diamond symbol 2
club symbol --

 

 

 

spade symbol K Q
heart symbol J 10 9
diamond symbol --
club symbol --

 

spade symbol --
heart symbol A Q 8 7
diamond symbol --
club symbol A

 

Neither threat extended (squeeze occurs when the second last free winner is cashed):

 

spade symbol A J 10
heart symbol K
diamond symbol 3 2
club symbol --

 

 

 

spade symbol K Q
heart symbol J 10 9
diamond symbol --
club symbol --

 

spade symbol --
heart symbol A Q 8
diamond symbol --
club symbol A K

 

 

In the criss-cross variants, the free winners in positions corresponding to the ending on the right could be split between the North and South hands. This is not possible in blocked squeezes, because the squeezer must eventually decide which hand will win the first round of the blocked suit; in the ending on the right, replace the club K with a club loser and the diamond 3 with a diamond winner, and East can safely unguard hearts, leaving South with a club loser at the end.

Theoretically, it is possible to go further with this process, adding more blocked winners. For completeness' sake, here is a schematic diagram describing possible endings in the blocked family (in the diagram, n stands for the number of winners held by North in North's own threat suit, s for the number of blocked winners in South's threat suit, and f for the number of winners remaining in the free suits when the squeeze card is cashed. Of course, South's heart winners must include the A, so that the K can be overtaken; in particular, s cannot be 0).

South to lead:

spade symbol (n winners) + (s + 1 - f losers)
heart symbol K
diamond symbol(f idle cards)
club symbol --

 

 

spade symbol (n + 1 cards)
heart symbol (s + 1 cards)
diamond symbol --
club symbol --

spade symbol --
heart symbol (s winners) + (n + 2 - f losers)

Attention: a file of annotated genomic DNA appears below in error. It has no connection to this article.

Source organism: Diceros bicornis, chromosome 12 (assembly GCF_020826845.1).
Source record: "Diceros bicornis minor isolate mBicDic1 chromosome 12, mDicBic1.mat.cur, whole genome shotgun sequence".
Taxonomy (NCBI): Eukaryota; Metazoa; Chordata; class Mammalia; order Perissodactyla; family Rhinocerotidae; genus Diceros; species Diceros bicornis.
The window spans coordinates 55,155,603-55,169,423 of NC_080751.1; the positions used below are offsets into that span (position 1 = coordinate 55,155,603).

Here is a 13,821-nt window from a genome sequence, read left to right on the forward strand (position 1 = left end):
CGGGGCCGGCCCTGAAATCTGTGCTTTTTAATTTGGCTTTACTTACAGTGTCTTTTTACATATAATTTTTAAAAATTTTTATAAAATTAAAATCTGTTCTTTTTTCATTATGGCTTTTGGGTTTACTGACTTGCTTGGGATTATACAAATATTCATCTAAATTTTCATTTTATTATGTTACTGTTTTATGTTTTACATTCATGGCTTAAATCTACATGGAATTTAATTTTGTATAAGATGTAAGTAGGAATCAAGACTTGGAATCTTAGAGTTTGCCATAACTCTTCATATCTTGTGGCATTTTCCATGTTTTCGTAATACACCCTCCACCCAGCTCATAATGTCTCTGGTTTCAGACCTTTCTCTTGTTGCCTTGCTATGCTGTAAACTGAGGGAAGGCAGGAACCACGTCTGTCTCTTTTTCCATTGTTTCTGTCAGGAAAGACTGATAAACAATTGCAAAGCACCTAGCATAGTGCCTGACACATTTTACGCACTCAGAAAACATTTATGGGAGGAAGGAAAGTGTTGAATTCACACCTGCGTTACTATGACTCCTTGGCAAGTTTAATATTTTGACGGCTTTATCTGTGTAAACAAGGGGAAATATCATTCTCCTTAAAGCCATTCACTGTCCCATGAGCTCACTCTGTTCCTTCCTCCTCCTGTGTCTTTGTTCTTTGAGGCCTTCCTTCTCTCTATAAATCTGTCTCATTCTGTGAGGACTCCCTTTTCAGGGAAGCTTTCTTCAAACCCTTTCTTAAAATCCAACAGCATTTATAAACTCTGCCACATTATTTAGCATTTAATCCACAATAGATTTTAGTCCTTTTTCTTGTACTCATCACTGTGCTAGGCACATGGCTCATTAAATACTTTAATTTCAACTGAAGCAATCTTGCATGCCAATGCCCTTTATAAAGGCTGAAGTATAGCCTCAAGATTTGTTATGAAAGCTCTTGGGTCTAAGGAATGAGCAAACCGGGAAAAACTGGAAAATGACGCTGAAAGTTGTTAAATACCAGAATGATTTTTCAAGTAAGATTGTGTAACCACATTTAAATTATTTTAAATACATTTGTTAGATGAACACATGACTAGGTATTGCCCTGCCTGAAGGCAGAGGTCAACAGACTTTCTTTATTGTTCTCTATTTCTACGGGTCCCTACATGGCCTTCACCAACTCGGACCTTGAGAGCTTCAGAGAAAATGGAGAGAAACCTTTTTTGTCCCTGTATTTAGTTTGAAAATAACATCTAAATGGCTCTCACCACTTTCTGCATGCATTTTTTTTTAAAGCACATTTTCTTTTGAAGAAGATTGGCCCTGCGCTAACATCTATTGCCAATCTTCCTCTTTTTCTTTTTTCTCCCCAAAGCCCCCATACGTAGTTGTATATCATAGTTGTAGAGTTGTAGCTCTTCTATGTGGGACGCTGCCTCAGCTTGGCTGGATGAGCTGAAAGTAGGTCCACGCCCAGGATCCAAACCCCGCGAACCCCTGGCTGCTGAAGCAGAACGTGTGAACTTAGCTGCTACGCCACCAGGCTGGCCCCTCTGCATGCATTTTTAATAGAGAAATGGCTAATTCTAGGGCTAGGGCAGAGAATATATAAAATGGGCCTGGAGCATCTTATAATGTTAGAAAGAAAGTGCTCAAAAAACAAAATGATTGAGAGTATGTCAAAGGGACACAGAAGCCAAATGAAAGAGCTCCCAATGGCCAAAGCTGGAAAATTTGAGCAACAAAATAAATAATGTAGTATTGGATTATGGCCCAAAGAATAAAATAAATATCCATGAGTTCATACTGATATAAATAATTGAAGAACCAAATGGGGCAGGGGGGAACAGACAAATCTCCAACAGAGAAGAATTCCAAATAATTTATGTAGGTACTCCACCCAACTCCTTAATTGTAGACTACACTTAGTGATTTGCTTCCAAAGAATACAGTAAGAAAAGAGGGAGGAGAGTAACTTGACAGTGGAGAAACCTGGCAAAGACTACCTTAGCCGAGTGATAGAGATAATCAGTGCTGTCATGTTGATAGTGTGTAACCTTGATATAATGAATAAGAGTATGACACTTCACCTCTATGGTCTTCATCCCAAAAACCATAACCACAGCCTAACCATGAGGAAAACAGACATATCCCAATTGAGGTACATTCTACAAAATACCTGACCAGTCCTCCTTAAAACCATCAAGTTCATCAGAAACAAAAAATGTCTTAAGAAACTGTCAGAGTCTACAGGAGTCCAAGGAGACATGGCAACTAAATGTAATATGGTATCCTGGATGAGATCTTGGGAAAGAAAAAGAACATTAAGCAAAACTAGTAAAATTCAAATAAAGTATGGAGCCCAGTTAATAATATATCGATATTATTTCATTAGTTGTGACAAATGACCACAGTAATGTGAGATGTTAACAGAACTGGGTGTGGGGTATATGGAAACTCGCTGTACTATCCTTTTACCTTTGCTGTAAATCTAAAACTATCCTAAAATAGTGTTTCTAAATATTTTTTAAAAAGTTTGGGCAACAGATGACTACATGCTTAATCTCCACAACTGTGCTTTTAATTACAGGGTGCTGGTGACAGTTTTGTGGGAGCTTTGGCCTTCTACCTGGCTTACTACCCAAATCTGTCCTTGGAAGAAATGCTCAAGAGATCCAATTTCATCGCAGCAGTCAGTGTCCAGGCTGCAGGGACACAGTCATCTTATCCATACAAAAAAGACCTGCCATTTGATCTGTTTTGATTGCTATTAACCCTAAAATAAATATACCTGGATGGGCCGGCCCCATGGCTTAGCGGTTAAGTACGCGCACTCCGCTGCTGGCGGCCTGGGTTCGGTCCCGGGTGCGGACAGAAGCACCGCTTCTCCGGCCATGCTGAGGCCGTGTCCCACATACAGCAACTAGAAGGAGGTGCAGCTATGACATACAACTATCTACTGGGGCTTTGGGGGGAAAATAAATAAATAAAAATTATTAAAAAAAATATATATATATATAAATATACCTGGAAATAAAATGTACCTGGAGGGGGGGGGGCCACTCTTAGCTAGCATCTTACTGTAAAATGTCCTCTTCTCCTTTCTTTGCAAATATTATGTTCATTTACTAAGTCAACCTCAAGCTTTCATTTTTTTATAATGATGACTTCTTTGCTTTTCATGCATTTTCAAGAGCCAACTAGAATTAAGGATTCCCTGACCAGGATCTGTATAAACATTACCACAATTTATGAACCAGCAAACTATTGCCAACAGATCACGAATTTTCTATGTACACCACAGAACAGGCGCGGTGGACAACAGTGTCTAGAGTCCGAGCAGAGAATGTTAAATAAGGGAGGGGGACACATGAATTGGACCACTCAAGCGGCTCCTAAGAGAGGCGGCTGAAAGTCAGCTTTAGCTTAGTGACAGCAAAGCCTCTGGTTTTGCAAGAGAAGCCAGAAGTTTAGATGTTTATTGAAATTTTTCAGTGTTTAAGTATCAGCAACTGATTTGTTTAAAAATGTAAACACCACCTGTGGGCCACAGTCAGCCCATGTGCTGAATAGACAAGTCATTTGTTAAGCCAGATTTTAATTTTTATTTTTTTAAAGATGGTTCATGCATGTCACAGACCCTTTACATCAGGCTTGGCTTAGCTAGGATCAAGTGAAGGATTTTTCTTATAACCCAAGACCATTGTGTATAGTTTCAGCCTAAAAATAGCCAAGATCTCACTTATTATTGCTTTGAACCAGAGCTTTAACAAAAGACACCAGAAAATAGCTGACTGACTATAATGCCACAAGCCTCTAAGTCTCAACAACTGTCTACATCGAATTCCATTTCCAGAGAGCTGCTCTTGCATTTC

diamond symbol --
club symbol (f winners)

 

All hands in this ending have n + s + 2 cards; if East discards a spade on South's next free winner, then South cashes any remaining free winners, and crosses with a low heart to the established North hand; if instead East discards a heart, South can run the hearts from the top. Note that North's idle cards must all be in diamonds and spades (heart or club losers would unblock the ending).

The numbers n, s, and f must satisfy four conditions:

(A violation of either of the first two conditions would mean that North-South have the rest of the tricks without resorting to a squeeze; the third condition says that North, South, and West can have at most 13 spades between them; the fourth condition says the same thing about hearts.) This leaves no fewer than 48 possible values for n, s, and f, tabulated below:

n, s, f
n, s, f
n, s, f
n, s, f
0, 1, 1
1, 5, 2
3, 2, 1
4, 3, 1
0, 2, 1
2, 1, 1
3, 2, 2
4, 3, 2
0, 3, 1
2, 2, 1
3, 3, 1
4, 3, 3
0, 4, 1
2, 2, 2
3, 3, 2
4, 4, 3
0, 5, 1
2, 3, 1
3, 3, 3
4, 4, 4
1, 1, 1
2, 3, 2
3, 4, 2
4, 5, 5
1, 2, 1
2, 3, 3
3, 4, 3
5, 1, 1
1, 2, 2
2, 4, 1
3, 4, 4
5, 2, 1
1, 3, 1
2, 4, 2
3, 5, 4
5, 2, 2
1, 3, 2
2, 4, 3
4, 1, 1
5, 3, 2
1, 4, 1
2, 5, 3
4, 2, 1
5, 3, 3
1, 4, 2
3, 1, 1
4, 2, 2
5, 4, 4

The five sample endings in this article illustrate the cases 0, 1, 1; 0, 2, 1; 1, 1, 1; 1, 2, 1; and 1, 2, 2 respectively.

3) Losing squeeze card: The only condition here is that the far threat must include a winner if that suit might be returned when the squeeze trick is lost.